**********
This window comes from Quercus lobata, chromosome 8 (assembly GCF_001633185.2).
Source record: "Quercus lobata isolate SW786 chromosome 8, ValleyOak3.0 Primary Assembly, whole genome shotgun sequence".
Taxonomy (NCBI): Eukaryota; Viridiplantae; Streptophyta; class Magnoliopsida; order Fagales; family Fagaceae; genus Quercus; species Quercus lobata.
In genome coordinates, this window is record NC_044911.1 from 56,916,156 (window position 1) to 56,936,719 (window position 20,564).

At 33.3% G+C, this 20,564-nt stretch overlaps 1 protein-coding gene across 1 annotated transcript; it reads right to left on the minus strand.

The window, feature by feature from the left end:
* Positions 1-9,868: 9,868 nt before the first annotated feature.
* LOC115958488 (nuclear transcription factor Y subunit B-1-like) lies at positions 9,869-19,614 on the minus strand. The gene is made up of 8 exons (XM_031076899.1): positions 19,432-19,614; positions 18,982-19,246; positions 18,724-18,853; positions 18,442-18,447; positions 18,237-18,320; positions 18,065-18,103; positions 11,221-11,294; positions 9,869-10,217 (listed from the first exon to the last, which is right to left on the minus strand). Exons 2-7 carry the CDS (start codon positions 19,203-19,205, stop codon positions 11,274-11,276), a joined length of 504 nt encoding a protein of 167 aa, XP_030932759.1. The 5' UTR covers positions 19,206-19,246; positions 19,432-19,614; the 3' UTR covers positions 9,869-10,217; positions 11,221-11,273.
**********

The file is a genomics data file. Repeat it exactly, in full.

This window comes from Quercus lobata, chromosome 8 (assembly GCF_001633185.2).
Source record: "Quercus lobata isolate SW786 chromosome 8, ValleyOak3.0 Primary Assembly, whole genome shotgun sequence".
Taxonomy (NCBI): Eukaryota; Viridiplantae; Streptophyta; class Magnoliopsida; order Fagales; family Fagaceae; genus Quercus; species Quercus lobata.
In genome coordinates, this window is record NC_044911.1 from 56,916,156 (window position 1) to 56,936,719 (window position 20,564).

At 33.3% G+C, this 20,564-nt stretch overlaps 1 protein-coding gene across 1 annotated transcript; it reads right to left on the minus strand.

The window, feature by feature from the left end:
* Positions 1-9,868: 9,868 nt before the first annotated feature.
* LOC115958488 (nuclear transcription factor Y subunit B-1-like) lies at positions 9,869-19,614 on the minus strand. The gene is made up of 8 exons (XM_031076899.1): positions 19,432-19,614; positions 18,982-19,246; positions 18,724-18,853; positions 18,442-18,447; positions 18,237-18,320; positions 18,065-18,103; positions 11,221-11,294; positions 9,869-10,217 (listed from the first exon to the last, which is right to left on the minus strand). Exons 2-7 carry the CDS (start codon positions 19,203-19,205, stop codon positions 11,274-11,276), a joined length of 504 nt encoding a protein of 167 aa, XP_030932759.1. The 5' UTR covers positions 19,206-19,246; positions 19,432-19,614; the 3' UTR covers positions 9,869-10,217; positions 11,221-11,273.